Dreamland: The True Tale of America's Opiate Epidemic, by Sam Quinones.
Disturbing subject matter. Somewhat repetitive – how many times do I need to read a sentence that says “Mexicans from Nayarit delivered heroin like pizza.” But perhaps the author needs to make his point that this addiction is relentless and everywhere and complicated.
A Moveable Feast, by Ernest Hemingway.
Published posthumously in 1964 by his fourth wife, Mary Hemingway, 3 years after Hem’s death. The version I read was a revised edition, published in 2009 by his grandson. This book is a memoir written about his years as a writer in Paris in the 1920s. It includes Hemingway’s friendships with, among others, Gertrude Stein, Ezra Pound, and F. Scott Fitzgerald. The memoir was unfinished at Hemingway’s death – he had written neither the opening nor the conclusion, at least not in a way satisfactory to him. I wonder if this is why the book seems to start in the middle, or if the opening in my version is that way on purpose. This book includes delightfully snarky portrayals of these Americans who hung out in Europe in the 1920s. For book club.
Twain’s Feast: Searching for America’s Lost Foods in the Footsteps of Samuel Clemens, by Andrew Beahrs. (2010)
I borrowed this book from the library in summer 2017 because the library’s “Summer Book Bingo” included a category for books about food. But I didn’t crack it open until I was on my way to the library to return it. I saw this epigraph:
“If I have a talent it is for contributing valuable matter to works upon cookery.”
- Mark Twain.
And that immediately made me want to read the book after all. This book uses some of Twain’s remarks and experiences about food and cuisine as a springboard to examine changes in American food production and tastes over the past 100+ years. I found it to be enjoyable and informative.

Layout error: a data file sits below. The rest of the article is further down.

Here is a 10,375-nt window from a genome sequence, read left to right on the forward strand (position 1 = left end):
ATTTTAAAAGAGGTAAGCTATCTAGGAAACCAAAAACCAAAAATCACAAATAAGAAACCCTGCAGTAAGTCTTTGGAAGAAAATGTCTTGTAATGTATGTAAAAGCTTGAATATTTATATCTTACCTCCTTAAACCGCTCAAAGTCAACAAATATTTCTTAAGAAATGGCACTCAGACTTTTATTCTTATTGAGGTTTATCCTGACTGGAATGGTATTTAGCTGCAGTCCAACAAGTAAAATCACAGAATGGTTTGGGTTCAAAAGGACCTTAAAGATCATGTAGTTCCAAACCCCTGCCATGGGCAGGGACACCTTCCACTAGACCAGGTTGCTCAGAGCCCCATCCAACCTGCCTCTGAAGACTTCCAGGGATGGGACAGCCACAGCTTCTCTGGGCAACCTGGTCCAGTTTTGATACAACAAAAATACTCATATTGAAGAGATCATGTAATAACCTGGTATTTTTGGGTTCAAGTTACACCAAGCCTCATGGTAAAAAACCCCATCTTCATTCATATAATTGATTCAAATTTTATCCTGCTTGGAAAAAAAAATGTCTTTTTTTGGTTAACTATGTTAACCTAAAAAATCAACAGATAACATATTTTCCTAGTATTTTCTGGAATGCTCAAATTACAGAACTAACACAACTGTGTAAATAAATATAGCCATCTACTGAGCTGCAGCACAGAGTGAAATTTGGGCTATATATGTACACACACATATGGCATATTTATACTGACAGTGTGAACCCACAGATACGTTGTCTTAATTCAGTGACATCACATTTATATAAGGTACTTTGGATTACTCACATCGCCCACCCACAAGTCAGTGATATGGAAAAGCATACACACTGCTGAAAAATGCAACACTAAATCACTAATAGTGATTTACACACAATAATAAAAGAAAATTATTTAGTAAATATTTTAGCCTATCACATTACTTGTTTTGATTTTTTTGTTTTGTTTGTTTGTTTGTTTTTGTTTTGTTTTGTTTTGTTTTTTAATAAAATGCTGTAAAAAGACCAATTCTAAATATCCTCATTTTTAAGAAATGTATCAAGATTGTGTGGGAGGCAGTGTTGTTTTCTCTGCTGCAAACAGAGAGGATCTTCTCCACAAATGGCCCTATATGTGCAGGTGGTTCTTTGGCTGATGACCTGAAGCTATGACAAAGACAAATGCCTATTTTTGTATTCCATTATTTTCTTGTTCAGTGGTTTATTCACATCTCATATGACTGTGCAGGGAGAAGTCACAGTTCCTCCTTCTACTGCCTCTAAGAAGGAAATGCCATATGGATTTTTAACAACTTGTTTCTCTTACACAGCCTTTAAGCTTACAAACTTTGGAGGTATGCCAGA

The author ventures to eat such things as raccoon, prairie chicken, and sheephead (a kind of fish). He also reseeds San Francisco Bay with oysters and does some weeding at an organic cranberry farm. Did you know that the abolitionist Benjamin Rush hoped that homemade maple sugar production would become prevalent, so that it could replace the trade of white sugar (from sugarcane), which was part of the slave trade?
Simply Jesus, by N.T. Wright. Good. But I think I need to start reading other theologians’ thoughts.
The Ministry of Utmost Happiness by Arundhati Roy.
This was very difficult reading. I liked the characters – the portrayal of a hijra community in India is fascinating – but the story line was quite complicated and hard to follow. The violence was overwhelming to me. We read it for book club.
Persepolis: The Story of a Childhood, by Marjane Satrapi (graphic memoir).
This is the book that made me realize that I am now “the print is too small” years old. Is it possible to get a large-print version of a graphic novel? I was glad I read it, though, as the graphic memoir format made the story of the 1979 Iranian revolution accessible. I read this for the other book club.